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How an Amendment to Monuments Bill May Spell Danger for Pune's Aga Khan Palace

The amendment plans to do away with the 100-metre restriction of infrastructure work near protected heritage sites.

Eram Agha | News18.comEramAgha

Updated:December 5, 2018, 2:33 PM IST
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How an Amendment to Monuments Bill May Spell Danger for Pune's Aga Khan Palace
File photo of Agha Khan Palace in Pune.
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New Delhi: Heritage and development are at loggerheads once again. An amendment to the monuments and archaeological sites Bill plans to do away with the 100-metre restriction of infrastructure work near heritage sites and News18 has learnt that Pune’s Aga Khan Palace, a national monument, could be one of the sites in danger if this amendment is passed.

According to Section 20A(4) of the Ancient Monuments and Archaeological Sites and Remains Act (AMASR Act), no construction of any kind is permitted within 100 metres of a nationally protected monument.

In September, the National Monuments Authority had rejected the Maharashtra Metro Rail Corporation's application for the rail alignment near the Aga Khan Place. In 2016, the Bombay High Court had said that the metro project cannot go ahead without nod from the NMA.

The Aga Khan Palace was built by Sultan Muhammed Shah Aga Khan III in 1892. It played a major part in India's freedom struggle as Mahatma Gandhi and his wife Kasturba were kept under custody here during the Quit India Movement. Kasturba Gandhi breathed her last in this monument.

At present, the Rajya Sabha Select Committee on the Ancient Monuments and Archaeological Sites and Remains (Amendment) Bill, 2018 is conducting study visits, holding wider consultations and inviting expert views on the bill. On December 5, the select committee will meet to hold wider consultations.
Headed by BJP MP Vinay Sahasrabuddhe, the committee has members from different political parties who recently met to discuss the Pune Metro Rail Project. The project was inaugurated by Prime Minister Narendra Modi in December 2016.

“The proposed alignment passes through the regulated area of Pataleshwar Caves and Shaniwar Wada, whereas it falls within the prohibited area of Aga Khan Palace,” said the study note of the select committee.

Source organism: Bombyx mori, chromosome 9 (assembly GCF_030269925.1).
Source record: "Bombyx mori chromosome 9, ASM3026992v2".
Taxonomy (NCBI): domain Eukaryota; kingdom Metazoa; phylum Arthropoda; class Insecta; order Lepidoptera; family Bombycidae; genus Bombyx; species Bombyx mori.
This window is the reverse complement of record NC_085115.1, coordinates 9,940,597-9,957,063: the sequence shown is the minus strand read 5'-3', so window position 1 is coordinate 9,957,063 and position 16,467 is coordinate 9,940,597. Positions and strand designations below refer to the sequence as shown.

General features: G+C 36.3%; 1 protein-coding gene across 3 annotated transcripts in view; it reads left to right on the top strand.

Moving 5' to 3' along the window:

Metro or monument?

The panel members went to Pune for on-the-spot visit of the infrastructure projects held up due to the provisions of the Ancient Monuments and Archaeological Sites and Remains Act, 1958 and held discussion with various stakeholders.

The Member Secretary of the NMA briefed the committee that the proposed Pune Metro rail line runs at 11 meter from protected area of the Aga Khan Palace and falls within the prohibited area.

There was discussion about the Pune Metro Rail Project, where the stakeholders put forward their arguments. The committee members visited the Aga Khan Palace and Pataleshwar Caves to assess the alignment of the proposed metro projects. They were informed of the various alternative routes that were being considered and the extra costs and delays associated with them.

The Managing Director of the Mumbai Metro Rail Corporation Limited also made a PowerPoint presentation on the views of MMRCL on the various provisions of the Bill.

News 18 has learnt that in its reply, the MMRCL representative said that “the present proposal provides facility to ridership and accessibility to Aga Khan Palace. Latest technology is being adopted to ensure that the monuments are not affected and that proximity to the airport and other multi-modal transportation hubs necessitated this alignment.”

As per the study note, chairman Sahasrabuddhe highlighted different examples across the world such as in England where the subway runs below the English Parliament and in France, it runs close to old monuments.

He stressed that the committee should take a relook into the 100 metre and 200 metre regulations. “The chairman emphasised that heritage conservation is a science and any implementation should be based on established practices. The people should be sensitized about the need for the conservation of heritage and the protection mechanism requires to be reviewed,” says the note.
| Edited by: Mayur Borah
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